“The Anti-Communist Committee, however, managed to dissipate such doubts very rapidly.”
Tientsin’s Jewry – “It Can’t Happen Here!”
At the outbreak of World War II, when Japan launched a full-scale invasion of China, Tientsin’s Jewish population had surpassed 3,500 people, according to the Jewish Quarterly.
It wasn’t the first time China welcomed Jews.
Three centuries before Marco Polo’s arrival, Jews traveled the old Silk Road in western China and settled in a city called Kaifeng, in Henan Province. Time and inter-marriage assimilated the “Kaifeng Jews,” who, by the time World War II began were indistinguishable from their Chinese neighbors. According to a December 13, 1955 report published by the British Consulate’s Far Eastern Department, a small handful of people in Kaifeng still refused to work on certain days of the year, which coincided with Jewish holidays.
In 1937, however, Jewish dentist shops and clinics lined Tientsin’s streets. They built synagogues, restaurants, businesses and libraries; they came with little but the clothes on their backs and their skills.
Most Jewish accounts written about Tientsin life in the 1930s are filled with warm, safe memories, of Chinese Amahs’ lullabies, of kites and elephants of the Italian circus, concerts in the Hai-Alai hall. Even with 700 Germans in Tientsin before the outbreak of World War II, of which 98 were Nazis, Tientsin’s Jews had little to fear until the White Russians joined forces with their one time enemy, Japan.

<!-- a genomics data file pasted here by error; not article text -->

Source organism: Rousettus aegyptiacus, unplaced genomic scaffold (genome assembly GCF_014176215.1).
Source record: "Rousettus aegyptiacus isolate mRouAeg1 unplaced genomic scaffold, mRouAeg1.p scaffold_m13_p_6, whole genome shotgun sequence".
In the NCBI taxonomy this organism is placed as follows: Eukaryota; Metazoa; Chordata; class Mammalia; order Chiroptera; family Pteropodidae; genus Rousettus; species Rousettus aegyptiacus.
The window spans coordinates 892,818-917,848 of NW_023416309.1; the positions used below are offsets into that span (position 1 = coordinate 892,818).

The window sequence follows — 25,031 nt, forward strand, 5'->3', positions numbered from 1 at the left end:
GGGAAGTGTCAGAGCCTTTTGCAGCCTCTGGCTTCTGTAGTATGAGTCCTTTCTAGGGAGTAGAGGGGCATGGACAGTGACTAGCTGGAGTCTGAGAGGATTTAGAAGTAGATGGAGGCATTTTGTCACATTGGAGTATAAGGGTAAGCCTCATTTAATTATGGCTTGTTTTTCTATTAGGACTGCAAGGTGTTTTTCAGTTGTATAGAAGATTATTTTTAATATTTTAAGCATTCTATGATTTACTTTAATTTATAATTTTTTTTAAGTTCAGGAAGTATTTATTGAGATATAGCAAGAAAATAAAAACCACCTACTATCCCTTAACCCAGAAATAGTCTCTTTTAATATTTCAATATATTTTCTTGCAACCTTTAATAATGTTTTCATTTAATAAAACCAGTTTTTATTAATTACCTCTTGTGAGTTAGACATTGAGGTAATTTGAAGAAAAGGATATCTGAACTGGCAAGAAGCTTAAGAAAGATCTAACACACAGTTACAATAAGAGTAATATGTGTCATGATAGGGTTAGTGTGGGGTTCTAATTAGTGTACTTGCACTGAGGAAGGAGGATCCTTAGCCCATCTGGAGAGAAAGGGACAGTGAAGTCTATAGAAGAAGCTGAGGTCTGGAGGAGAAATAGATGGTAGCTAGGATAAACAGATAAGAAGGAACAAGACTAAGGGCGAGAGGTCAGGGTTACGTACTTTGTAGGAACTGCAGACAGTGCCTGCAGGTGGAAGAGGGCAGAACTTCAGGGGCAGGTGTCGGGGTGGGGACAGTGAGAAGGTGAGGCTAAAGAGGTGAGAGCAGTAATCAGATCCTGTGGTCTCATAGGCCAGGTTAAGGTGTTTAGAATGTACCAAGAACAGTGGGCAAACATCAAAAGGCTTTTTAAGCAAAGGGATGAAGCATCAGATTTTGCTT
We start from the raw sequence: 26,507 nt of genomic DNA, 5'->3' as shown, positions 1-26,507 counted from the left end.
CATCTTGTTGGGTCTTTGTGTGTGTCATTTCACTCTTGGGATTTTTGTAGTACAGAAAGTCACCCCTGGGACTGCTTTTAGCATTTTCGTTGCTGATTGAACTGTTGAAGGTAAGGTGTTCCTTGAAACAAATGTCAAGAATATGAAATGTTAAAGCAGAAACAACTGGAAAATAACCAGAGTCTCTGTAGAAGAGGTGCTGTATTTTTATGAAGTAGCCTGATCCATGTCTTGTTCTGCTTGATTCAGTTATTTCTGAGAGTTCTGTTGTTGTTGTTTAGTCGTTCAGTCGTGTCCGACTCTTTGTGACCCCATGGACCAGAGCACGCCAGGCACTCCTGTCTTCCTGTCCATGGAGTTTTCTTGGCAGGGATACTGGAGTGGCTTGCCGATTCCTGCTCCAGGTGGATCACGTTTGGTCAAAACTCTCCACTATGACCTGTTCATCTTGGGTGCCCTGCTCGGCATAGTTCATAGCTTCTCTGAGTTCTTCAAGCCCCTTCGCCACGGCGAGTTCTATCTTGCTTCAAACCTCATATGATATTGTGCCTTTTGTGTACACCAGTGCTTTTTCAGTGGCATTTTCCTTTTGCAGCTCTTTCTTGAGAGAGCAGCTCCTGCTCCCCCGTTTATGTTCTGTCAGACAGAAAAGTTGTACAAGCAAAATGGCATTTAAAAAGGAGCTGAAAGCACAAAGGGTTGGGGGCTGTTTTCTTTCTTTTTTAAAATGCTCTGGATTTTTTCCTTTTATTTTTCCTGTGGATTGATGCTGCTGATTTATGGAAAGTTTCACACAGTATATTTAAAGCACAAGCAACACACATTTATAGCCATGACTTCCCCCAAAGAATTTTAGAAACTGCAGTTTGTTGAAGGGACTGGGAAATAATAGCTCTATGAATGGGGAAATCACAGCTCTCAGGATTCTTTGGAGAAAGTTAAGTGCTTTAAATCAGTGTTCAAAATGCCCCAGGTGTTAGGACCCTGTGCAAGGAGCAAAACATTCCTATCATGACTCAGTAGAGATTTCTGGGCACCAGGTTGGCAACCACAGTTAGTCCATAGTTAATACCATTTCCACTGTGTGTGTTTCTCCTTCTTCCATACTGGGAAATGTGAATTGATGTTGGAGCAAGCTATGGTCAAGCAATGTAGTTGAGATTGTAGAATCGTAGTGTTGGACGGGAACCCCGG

Pogrom’s whispers materialized into damning posters, official mandates and a “White Guard.” Some Jews applied to the Anti-Communist Committee for identification papers and were turned down. Others made a beeline for the Soviet Consulate in Tientsin. A few, once again, began packing. Most Tientsin’s Jews, however, decided to resist.
“In the northern Chinese city of Tientsin, White Russian Guards fighting with the Japanese forces there attempted a pogrom among the local Jews,” the Jewish Chronicle reported in September 1937. The Jews countered, forming their own Jewish Defense Volunteer Organization, moved to the British and French concessions in the city and bypassed Pastukhin’s orders, appealing directly to friendly Japanese military authorities.